This idea that God takes an attack on His people as a personal attack upon Himself ties in with the earlier idea in verse 2 of Divine jealousy. Nahum’s employment of the idea of jealousy, then, is in harmony with the familiar scriptural motif of ‘husband and wife.’ This motif is often applied to God’s relation to His people. Israel had been the object of God’s eternal love. They had been brought into the family of God in the Exodus from Egypt. He had cared for them and nourished them in the testings of the wilderness and had brought them safely into the land of inheritance. God recalled their total devotion and the loving warmth and pristine purity of those early wedding days. Living in the land of promise, a thoughtful and happy wife ought to have been what God had intended her to be: holy to the Lord (Jer. 2:2-3). But such scarcely had been the case. Jeremiah 2:4-3:5 recounts the sorry tale of the bride who had become God’s wayward wife.
Jeremiah’s portrayal of the spiritual odyssey of Israel/Judah is in harmony with the same theme sung by other prophets. Hosea’s marriage was to picture God’s relation to Israel. It emphasized that Israel’s wanton apostasy would gain her only the loss of her freedom, until God would pay the price for her sin and bring her back to Himself in the latter days (Hos. 1-3).
Isaiah (Isa. 54:4-17) relates that Israel had been forsaken by God because of her wickedness. Nevertheless she was yet God’s wife and, as a repentant nation, would yet be forgiven and re-gathered in righteousness and so enjoy the everlasting acceptance and protection of her divine husband.
Ezekiel 16 is devoted to the same theme. Jerusalem is likened to a bride (v. 8) who had become a brazen harlot (vv. 15, 43), even outdoing Sodom in her iniquity (vv. 44-52). Because she had broken her marriage oath, she incurred God’s chastisement (vv. 53-59). But God, a forgiving and loyal husband, would yet receive her back and remove her humiliation forever (vv. 60-63).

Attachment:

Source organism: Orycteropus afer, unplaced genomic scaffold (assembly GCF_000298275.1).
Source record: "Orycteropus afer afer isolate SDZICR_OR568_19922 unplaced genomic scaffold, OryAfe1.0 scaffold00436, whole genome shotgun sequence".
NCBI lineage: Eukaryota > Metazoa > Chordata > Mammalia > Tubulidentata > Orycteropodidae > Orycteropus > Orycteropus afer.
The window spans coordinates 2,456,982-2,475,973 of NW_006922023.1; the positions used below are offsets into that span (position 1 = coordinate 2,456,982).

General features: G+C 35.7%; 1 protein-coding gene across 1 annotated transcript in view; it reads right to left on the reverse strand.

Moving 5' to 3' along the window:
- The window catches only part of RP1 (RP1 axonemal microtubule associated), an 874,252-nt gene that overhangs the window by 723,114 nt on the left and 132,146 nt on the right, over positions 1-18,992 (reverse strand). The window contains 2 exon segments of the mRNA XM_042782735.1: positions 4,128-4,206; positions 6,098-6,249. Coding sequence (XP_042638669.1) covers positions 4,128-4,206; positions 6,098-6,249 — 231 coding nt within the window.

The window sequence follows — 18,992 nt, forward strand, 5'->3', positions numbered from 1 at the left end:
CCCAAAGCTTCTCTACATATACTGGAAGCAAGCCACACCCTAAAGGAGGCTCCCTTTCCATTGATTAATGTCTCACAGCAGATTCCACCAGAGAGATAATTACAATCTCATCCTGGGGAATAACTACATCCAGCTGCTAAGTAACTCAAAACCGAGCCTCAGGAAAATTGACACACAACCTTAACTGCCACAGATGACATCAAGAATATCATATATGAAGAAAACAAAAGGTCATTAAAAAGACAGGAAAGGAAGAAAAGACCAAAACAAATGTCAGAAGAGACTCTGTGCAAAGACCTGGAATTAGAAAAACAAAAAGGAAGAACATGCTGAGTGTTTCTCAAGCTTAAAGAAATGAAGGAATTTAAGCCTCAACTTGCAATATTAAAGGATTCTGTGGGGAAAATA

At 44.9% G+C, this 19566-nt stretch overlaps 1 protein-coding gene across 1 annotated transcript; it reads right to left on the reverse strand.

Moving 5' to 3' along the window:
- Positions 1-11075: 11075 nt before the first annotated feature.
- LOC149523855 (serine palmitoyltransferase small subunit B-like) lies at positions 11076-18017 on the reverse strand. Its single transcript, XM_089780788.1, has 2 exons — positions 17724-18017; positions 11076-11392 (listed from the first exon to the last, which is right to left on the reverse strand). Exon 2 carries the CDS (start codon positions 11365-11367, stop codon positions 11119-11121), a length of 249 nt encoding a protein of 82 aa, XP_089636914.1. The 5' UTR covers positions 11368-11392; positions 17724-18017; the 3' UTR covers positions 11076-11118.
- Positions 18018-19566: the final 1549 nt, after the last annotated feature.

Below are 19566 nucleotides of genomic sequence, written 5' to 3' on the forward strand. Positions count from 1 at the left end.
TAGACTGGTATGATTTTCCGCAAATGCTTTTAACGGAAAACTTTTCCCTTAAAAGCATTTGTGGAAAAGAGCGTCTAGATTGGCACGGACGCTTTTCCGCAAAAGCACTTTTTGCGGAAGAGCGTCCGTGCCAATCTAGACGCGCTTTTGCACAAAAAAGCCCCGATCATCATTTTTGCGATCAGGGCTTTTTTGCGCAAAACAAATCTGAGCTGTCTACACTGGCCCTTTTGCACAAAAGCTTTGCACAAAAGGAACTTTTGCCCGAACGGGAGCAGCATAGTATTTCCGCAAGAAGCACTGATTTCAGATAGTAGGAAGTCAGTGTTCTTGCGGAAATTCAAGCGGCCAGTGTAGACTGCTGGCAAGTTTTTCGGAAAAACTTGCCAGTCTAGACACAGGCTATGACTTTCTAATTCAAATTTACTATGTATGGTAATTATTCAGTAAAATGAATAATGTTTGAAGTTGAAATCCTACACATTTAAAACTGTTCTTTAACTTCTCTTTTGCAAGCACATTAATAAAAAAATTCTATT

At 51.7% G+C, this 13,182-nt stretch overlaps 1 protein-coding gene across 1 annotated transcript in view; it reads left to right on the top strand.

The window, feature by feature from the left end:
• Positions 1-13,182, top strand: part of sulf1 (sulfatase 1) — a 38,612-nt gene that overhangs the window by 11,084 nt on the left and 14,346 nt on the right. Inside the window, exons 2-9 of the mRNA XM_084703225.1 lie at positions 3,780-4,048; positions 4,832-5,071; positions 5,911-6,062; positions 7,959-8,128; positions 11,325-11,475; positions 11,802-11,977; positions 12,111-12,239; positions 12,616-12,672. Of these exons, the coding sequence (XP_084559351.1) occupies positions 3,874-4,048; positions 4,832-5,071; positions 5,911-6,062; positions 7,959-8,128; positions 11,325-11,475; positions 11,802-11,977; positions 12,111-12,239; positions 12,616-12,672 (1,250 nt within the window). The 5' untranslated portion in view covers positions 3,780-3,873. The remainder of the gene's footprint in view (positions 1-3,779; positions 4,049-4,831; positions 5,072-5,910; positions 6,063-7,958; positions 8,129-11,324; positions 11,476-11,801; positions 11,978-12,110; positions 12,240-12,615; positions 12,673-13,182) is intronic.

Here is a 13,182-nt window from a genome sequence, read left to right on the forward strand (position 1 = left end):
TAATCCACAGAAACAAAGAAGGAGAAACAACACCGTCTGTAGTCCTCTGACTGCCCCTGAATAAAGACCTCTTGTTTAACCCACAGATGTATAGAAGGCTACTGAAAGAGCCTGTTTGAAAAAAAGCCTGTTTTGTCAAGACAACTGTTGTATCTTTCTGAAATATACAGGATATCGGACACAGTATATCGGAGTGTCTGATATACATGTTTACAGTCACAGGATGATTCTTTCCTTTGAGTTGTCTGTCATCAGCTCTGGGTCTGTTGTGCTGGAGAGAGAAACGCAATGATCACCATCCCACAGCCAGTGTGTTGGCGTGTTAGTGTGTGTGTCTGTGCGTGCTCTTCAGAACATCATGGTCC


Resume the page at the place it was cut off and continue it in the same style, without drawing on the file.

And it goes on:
It is no surprise, then, that the theme of the bride is taken up again by Christ and the apostles, whose Bible was largely still the Old Testament. The relationship now, however, is between Christ and the church (cf. Mark 2:19) and, as such, complements the relationship of God the Father with Israel.
Paul reminds the Ephesians that Christ loved the church as a husband loves his bride. Accordingly He sacrificed Himself for her so that she might be pure and holy and seen in all her God-given beauty (Eph. 5:25-27). Paul rehearses to the Corinthian believers how he (the friend of the bridegroom) had introduced them (the bride) to Christ (the groom). Although she had been a pure virgin, Paul found that the Corinthian church had been susceptible (like Eve) to the serpent’s bite of false gospels. Thus the Corinthians stood in particular need of his ministry to them lest they stray further (2 Cor. 11:1-4).
The Revelation given through John pictures the joy of heaven at the proclamation of that great wedding supper of the Lamb for His waiting bride: “Let us be glad and rejoice and give honor to him; for the marriage of the Lamb has come, and his wife has made herself ready” (Rev. 19:7). Certainly it is true that, although she has been wedded to Christ, the church His bride awaits His coming to take her to His home and to the full joy of that festive occasion. Of that coming of the bridegroom, Christ Himself warns a waiting generation to be ready and watching, longing for His coming (Matt. 25:1-13).
Paul reminds his readers, who make up the waiting bride of Christ, that the church is to have a faithful and productive marriage. For that reason she has been married to her saving husband and has become one spirit with Him, her body having become the temple of the Holy Spirit (1 Cor. 6:15-19). As His bride, who both expects His imminent return and is mindful of her union with Christ, the church is to keep herself pure (1 John 3:1-3), remembering the wedding price that Christ Himself has paid (1 Cor. 6:20).